I was killing time during the girls' gymnastics class, and started reading a book in a store. The book was "Alternadad," which you might actually know about (who knows?), since the author has a blog - also called Alternadad - but he only posts on a Parents . com blog that my once-over just now proclaimed "pretty darn good!"
The book is about the pregnancy and baby years, and how he got used to fatherhood. Sounds interesting.
I read a section about a parent-and-me gymnastics class he and his son enrolled in through a national chain of gymnastics schools.
It was not a glowing endorsement of the gymnastics class, to say the least. It was described as: horribly corporate school, sickeningly upbeat teacher, mind-bleeding music, and 'the kind of parents I hate to be around.'
I felt my hackles raise. My girls both took classes at this chain, before we switched to our current gymnastics school. The "corporate" place was wonderful for them, doing a great job of getting the girls to try physical activities in a nurturing, non-competitive environment. I have a lot of respect for a gymnastics place that is not trying to turn out prize-winning gymnasts, instead teaching children to enjoy exercising their bodies. This guy was bashing the place our family loves!
And besides, why is it that the 'hip' parents (or ones who try hard to show us all how 'hip' they are) have to loathe not only the usual kid activities, but also the parents who take their children to said activities? Some kids enjoy this, other kids enjoy that. How much does this really tell you about the kids' parents, I ask you? Just because you like something, or don't like something, doesn't tell you whether you would like parents who enjoy different family activities.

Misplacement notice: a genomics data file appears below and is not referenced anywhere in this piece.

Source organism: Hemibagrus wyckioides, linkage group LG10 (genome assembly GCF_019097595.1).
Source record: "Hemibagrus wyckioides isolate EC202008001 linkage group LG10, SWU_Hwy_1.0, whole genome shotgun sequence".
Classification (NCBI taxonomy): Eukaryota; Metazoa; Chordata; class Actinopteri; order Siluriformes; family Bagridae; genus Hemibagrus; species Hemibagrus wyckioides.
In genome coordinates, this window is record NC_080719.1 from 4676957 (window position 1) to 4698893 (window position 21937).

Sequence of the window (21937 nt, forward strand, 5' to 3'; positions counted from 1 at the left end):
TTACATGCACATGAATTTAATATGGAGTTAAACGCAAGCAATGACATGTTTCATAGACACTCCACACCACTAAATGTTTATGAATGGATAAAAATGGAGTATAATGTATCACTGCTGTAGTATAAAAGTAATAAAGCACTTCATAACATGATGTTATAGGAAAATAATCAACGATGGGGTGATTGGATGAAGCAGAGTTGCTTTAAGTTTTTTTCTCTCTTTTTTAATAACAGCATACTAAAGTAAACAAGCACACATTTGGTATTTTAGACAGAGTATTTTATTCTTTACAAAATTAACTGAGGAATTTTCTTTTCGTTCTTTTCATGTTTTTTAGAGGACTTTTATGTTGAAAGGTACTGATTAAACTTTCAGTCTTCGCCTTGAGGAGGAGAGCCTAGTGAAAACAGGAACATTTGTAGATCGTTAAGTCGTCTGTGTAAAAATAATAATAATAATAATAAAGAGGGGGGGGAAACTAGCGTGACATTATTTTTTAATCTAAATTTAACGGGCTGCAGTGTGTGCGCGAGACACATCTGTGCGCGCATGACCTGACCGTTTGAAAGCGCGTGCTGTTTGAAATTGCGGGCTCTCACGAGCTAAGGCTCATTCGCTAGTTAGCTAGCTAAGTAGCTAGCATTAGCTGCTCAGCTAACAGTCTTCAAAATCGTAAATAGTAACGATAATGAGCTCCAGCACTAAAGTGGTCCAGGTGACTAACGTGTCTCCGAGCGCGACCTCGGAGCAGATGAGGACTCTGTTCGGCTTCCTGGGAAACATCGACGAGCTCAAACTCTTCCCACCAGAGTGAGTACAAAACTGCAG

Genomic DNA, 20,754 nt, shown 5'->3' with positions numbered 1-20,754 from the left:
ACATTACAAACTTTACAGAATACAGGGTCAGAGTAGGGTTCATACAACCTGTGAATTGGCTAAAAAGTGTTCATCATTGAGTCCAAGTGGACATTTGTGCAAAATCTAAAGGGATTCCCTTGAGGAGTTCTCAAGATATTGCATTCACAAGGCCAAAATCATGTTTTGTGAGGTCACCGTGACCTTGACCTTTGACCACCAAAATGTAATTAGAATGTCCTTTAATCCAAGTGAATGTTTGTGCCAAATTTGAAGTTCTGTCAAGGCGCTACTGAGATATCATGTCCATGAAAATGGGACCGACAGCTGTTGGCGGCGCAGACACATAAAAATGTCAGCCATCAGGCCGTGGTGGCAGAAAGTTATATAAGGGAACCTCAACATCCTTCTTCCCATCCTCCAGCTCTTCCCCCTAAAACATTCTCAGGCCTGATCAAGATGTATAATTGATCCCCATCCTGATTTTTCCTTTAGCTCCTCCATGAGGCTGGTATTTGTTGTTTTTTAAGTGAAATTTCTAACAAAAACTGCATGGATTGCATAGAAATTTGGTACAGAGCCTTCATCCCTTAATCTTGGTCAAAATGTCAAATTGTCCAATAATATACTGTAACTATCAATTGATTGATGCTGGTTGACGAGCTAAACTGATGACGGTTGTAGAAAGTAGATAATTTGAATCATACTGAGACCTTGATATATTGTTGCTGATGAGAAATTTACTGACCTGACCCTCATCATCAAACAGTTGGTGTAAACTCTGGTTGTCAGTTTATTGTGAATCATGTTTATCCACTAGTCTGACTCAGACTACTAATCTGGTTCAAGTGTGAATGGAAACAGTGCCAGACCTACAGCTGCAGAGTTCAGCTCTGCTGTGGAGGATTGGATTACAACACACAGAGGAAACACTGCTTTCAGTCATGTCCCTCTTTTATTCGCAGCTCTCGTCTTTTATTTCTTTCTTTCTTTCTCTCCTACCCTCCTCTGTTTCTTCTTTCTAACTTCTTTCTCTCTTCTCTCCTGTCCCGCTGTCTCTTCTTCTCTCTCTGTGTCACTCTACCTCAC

My girls love to take dance class. They have chosen that activity over soccer. I know a mom who thinks any parent who enrolls their daughter in ballet is dooming her to gender-roles-related issues. According to her, all parents need to put their daughters in sports, and if they put them in ballet, the daughters won't grow up to be strong, independent women.
Sheesh, this is so ridiculous to me. My girls like dance, and I respect their opinions. If I don't respect their preferences, what am I teaching my daughters? --That their opinions don't matter. Talk about unhealthy. This woman's daughter dresses up in princess and ballerina stuff when she plays at friends' houses, because she likes that stuff and her mom won't let her play that. To me, that's sad.
Anyway, back to that book. So I was all up in a huff about the bashing of the gym class and the other parents at the gym class.
Then I realized, he was taking the parent-and-me class. I refused to enroll the girls until they turned three because I did not want to be in the class with them. And it was for many of the same reasons that he didn't like the class! I would have felt ridiculous standing around with other parents singing silly songs about the balance beam, with my kid who wasn't interested in the planned activity but rather wanted to roll down the "cheese wedge." And that music is AWFUL!
Alright, I'll practice what I preach and cut this guy a break. Maybe he's not a poseur wanting to be hipper than the rest of us 'nauseating' parents. And maybe I'm really an alterna-mom wrapped up in an Ann Taylor LOFT package.
You never can tell.